The Tampa Bay Buccaneers had seen enough of the Josh Freeman era and made a switch at quarterback. Out went the unhappy Freeman and in came rookie quarterback Mike Glennon, who notched his first NFL start in Week 4 against the Arizona Cardinals.
Glennon’s debut wasn’t a stinker, but it did leave a lot to be desired. The rookie started fine with a touchdown pass to wide receiver Mike Williams on the Bucs’ second drive of the game. But then his play deteriorated as the game went on. Glennon’s two interceptions in the final 3:23 of the game cemented the fact that much work was needed to get this first-year passer ready.
It’s a good thing the Bucs were due for a Week 5 bye.
Last season, with Freeman at the helm and struggling, Tampa Bay used its Week 5 bye to get Freeman more involved in the passing game, especially with deep passing. The results were glowing after the team’s bye in 2012.
After starting the season 1-3, Tampa Bay won five of its next six games after the off week. Freeman went from playing with a safety net to playing with his hair on fire and enjoyed one of the best stretches of games of his career. From Week 6 to Week 11, Freeman threw for 1,715 yards and connected on 16 touchdown passes while throwing just three picks.
Can the Buccaneers and Glennon pull off some of that same post-bye magic in 2013? Asking a rookie to improve that dramatically after just one career start is asking a bit much. But Glennon and the Bucs did work on some specifics during the bye to improve his chances to excel.
According to WDAE 620 AM in Tampa, Glennon and wide receiver Vincent Jackson worked together during the break to get more in tune with one another. They worked on one specific route.
Glennon attempted only two passes of 20 yards or more against Arizona. The first was in the second quarter, as he aimed for Jackson on the left sideline and missed badly.
At the beginning of the fourth quarter Glennon took another shot deep down the left sideline. Once again he aimed for Jackson and missed by a bunch.
Given how unsuccessful those passes were, the extra work with Jackson during the bye week will be crucial to the development of the rookie passer. Jackson can be such a huge benefit to Glennon, the rookie just needs to put the ball where Jackson has a chance to come down with a reception.
In addition to the extra work Glennon and Jackson put in, the new quarterback had a ton of new work with the starting offense. Prior to taking over as the No. 1 signal-caller for Tampa Bay, Glennon had very little experience with the starters.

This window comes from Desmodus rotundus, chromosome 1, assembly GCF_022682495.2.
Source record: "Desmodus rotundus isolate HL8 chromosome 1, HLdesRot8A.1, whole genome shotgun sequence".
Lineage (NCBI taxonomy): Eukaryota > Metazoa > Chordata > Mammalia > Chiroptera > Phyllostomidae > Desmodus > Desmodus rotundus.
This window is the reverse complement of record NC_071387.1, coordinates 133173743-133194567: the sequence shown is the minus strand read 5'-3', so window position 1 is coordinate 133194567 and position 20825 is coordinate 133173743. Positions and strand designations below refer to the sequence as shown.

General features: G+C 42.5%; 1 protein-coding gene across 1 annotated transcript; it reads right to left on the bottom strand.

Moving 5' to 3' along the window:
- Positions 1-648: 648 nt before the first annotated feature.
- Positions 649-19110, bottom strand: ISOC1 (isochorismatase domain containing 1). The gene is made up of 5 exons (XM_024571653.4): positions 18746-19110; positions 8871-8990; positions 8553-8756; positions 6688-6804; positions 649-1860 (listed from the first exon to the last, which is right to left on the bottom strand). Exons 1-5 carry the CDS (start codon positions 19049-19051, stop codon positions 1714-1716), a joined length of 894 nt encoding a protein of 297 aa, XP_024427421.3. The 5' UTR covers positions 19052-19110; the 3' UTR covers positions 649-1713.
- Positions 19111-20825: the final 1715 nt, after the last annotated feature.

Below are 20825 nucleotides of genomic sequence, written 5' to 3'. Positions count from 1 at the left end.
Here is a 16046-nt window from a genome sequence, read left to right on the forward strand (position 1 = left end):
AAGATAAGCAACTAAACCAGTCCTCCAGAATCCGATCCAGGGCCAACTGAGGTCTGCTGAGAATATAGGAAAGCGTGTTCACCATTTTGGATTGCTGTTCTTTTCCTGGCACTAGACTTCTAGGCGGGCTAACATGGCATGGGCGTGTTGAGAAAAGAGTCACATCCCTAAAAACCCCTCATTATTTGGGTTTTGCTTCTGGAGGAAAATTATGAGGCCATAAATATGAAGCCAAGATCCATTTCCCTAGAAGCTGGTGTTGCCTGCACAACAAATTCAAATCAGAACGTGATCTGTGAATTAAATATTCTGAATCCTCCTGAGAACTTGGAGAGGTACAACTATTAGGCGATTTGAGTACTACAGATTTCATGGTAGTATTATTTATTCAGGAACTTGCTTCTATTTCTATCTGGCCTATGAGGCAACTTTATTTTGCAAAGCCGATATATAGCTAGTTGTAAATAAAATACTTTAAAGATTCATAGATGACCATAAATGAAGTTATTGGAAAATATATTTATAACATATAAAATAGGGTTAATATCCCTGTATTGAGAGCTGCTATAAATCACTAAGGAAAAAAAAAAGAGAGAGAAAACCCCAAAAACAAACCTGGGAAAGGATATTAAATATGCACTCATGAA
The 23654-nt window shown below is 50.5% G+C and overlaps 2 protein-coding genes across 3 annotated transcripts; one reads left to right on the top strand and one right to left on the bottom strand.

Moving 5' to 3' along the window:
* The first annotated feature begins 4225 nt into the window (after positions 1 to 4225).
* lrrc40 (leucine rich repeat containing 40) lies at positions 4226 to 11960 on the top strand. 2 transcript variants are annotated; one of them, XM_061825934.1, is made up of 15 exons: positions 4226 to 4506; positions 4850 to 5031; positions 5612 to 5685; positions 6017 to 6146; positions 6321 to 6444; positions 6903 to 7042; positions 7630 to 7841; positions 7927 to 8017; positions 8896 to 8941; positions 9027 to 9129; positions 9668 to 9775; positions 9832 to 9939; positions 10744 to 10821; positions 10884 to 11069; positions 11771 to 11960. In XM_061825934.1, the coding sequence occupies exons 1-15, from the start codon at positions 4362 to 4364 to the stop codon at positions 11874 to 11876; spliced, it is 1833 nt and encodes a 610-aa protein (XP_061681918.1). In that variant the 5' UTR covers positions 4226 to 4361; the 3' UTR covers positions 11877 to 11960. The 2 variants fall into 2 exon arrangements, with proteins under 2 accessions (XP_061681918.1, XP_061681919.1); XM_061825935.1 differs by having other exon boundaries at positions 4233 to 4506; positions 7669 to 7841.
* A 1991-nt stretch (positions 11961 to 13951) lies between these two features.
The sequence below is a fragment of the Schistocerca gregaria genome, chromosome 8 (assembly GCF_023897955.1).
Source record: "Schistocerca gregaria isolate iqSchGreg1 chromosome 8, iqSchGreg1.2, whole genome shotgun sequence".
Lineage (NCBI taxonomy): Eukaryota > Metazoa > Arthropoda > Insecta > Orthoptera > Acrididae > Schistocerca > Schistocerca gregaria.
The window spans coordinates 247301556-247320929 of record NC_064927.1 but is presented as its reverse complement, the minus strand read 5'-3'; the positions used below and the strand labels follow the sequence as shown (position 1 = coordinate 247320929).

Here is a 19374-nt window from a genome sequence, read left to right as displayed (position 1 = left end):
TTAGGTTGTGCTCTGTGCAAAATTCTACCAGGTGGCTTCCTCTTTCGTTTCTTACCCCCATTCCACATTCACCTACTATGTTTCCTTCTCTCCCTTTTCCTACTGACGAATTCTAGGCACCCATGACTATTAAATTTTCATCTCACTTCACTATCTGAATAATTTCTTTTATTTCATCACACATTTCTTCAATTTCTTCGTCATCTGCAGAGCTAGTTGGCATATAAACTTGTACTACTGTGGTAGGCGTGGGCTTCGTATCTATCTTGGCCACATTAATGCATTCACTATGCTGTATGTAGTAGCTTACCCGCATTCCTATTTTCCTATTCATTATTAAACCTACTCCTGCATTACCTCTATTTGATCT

Working with the starting unit during the last couple of weeks was critical, as Tampa Bay prepares for its Week 6 matchup with the Philadelphia Eagles. In speaking to the media Wednesday, Glennon expanded on just how important these practice reps with the first team are:
I really hadn’t gotten a whole lot of reps with them during [training] camp and stuff because I wasn’t going with the ones. I’ve really thrown more balls to them in the past two weeks than I had the past few months. I think that definitely helps develop a chemistry, and we’ll continue to grow on that as we go on.
Oh yeah, definitely. When (Glennon) came here and the quarterbacks were passing balls to me, I could tell he was very accurate and threw a perfect spiral and has great touch on the ball. Great touch.
Glennon also used the break as an opportunity to watch a ton of film.
I think the bye week came at a great time—just to be able to watch that film a few times, you get more comfortable and then get the extra practice in last week and then get a jumpstart on Philly [the Philadelphia Eagles]. To be able to watch the film and kind of get the game plan ahead of time has helped my preparation and will help us have a better feel for things come the game.
As he watched the game film multiple times, Glennon noticed that teams were loading the box to stop Martin and defenses would continue doing so "until we prove that we can throw the ball over the top of them and make them get out of it."
Glennon also said he had a lot of confidence in his arm and his ability to put the football anywhere, but film study and the experience that comes from getting so many reps in practice is teaching him that he needs to take opportunities to check down and not try to do too much as such a young starter in the NFL.
Unless otherwise noted, all quotes and statements were obtained firsthand.